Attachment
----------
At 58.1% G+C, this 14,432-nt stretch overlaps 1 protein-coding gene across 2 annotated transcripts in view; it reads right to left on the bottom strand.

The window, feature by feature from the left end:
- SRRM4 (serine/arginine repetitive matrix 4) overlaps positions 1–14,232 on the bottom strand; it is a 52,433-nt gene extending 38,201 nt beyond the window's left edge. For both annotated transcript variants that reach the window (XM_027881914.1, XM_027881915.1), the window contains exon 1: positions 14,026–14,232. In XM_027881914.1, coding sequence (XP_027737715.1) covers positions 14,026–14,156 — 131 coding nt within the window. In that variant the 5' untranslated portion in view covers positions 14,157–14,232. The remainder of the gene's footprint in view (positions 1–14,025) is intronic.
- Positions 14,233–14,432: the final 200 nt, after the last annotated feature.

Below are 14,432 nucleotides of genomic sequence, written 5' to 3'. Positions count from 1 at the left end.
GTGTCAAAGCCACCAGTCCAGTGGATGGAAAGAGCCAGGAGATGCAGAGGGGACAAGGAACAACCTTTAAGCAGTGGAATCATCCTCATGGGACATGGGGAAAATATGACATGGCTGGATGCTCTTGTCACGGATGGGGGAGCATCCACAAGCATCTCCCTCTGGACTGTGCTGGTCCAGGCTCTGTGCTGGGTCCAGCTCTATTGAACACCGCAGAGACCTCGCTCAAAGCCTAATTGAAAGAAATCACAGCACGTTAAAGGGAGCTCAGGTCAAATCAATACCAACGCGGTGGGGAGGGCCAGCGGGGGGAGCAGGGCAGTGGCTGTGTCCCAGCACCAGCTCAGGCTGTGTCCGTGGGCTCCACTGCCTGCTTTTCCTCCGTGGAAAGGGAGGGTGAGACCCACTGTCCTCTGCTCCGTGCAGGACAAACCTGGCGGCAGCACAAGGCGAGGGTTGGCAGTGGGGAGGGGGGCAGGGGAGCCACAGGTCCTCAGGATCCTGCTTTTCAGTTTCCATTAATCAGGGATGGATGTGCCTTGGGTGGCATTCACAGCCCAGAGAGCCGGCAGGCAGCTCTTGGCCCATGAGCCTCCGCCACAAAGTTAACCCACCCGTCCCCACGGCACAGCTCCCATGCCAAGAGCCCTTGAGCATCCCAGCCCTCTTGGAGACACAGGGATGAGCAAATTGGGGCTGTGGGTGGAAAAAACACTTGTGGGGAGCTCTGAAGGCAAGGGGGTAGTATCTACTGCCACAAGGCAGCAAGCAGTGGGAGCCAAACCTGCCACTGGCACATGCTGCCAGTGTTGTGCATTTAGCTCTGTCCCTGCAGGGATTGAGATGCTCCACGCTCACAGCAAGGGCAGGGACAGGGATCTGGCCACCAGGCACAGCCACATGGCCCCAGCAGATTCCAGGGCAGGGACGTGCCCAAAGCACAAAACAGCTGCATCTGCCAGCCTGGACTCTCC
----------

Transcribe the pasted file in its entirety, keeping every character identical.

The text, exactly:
At 58.1% G+C, this 14,432-nt stretch overlaps 1 protein-coding gene across 2 annotated transcripts in view; it reads right to left on the bottom strand.

The window, feature by feature from the left end:
- SRRM4 (serine/arginine repetitive matrix 4) overlaps positions 1–14,232 on the bottom strand; it is a 52,433-nt gene extending 38,201 nt beyond the window's left edge. For both annotated transcript variants that reach the window (XM_027881914.1, XM_027881915.1), the window contains exon 1: positions 14,026–14,232. In XM_027881914.1, coding sequence (XP_027737715.1) covers positions 14,026–14,156 — 131 coding nt within the window. In that variant the 5' untranslated portion in view covers positions 14,157–14,232. The remainder of the gene's footprint in view (positions 1–14,025) is intronic.
- Positions 14,233–14,432: the final 200 nt, after the last annotated feature.

Below are 14,432 nucleotides of genomic sequence, written 5' to 3'. Positions count from 1 at the left end.
GTGTCAAAGCCACCAGTCCAGTGGATGGAAAGAGCCAGGAGATGCAGAGGGGACAAGGAACAACCTTTAAGCAGTGGAATCATCCTCATGGGACATGGGGAAAATATGACATGGCTGGATGCTCTTGTCACGGATGGGGGAGCATCCACAAGCATCTCCCTCTGGACTGTGCTGGTCCAGGCTCTGTGCTGGGTCCAGCTCTATTGAACACCGCAGAGACCTCGCTCAAAGCCTAATTGAAAGAAATCACAGCACGTTAAAGGGAGCTCAGGTCAAATCAATACCAACGCGGTGGGGAGGGCCAGCGGGGGGAGCAGGGCAGTGGCTGTGTCCCAGCACCAGCTCAGGCTGTGTCCGTGGGCTCCACTGCCTGCTTTTCCTCCGTGGAAAGGGAGGGTGAGACCCACTGTCCTCTGCTCCGTGCAGGACAAACCTGGCGGCAGCACAAGGCGAGGGTTGGCAGTGGGGAGGGGGGCAGGGGAGCCACAGGTCCTCAGGATCCTGCTTTTCAGTTTCCATTAATCAGGGATGGATGTGCCTTGGGTGGCATTCACAGCCCAGAGAGCCGGCAGGCAGCTCTTGGCCCATGAGCCTCCGCCACAAAGTTAACCCACCCGTCCCCACGGCACAGCTCCCATGCCAAGAGCCCTTGAGCATCCCAGCCCTCTTGGAGACACAGGGATGAGCAAATTGGGGCTGTGGGTGGAAAAAACACTTGTGGGGAGCTCTGAAGGCAAGGGGGTAGTATCTACTGCCACAAGGCAGCAAGCAGTGGGAGCCAAACCTGCCACTGGCACATGCTGCCAGTGTTGTGCATTTAGCTCTGTCCCTGCAGGGATTGAGATGCTCCACGCTCACAGCAAGGGCAGGGACAGGGATCTGGCCACCAGGCACAGCCACATGGCCCCAGCAGATTCCAGGGCAGGGACGTGCCCAAAGCACAAAACAGCTGCATCTGCCAGCCTGGACTCTCC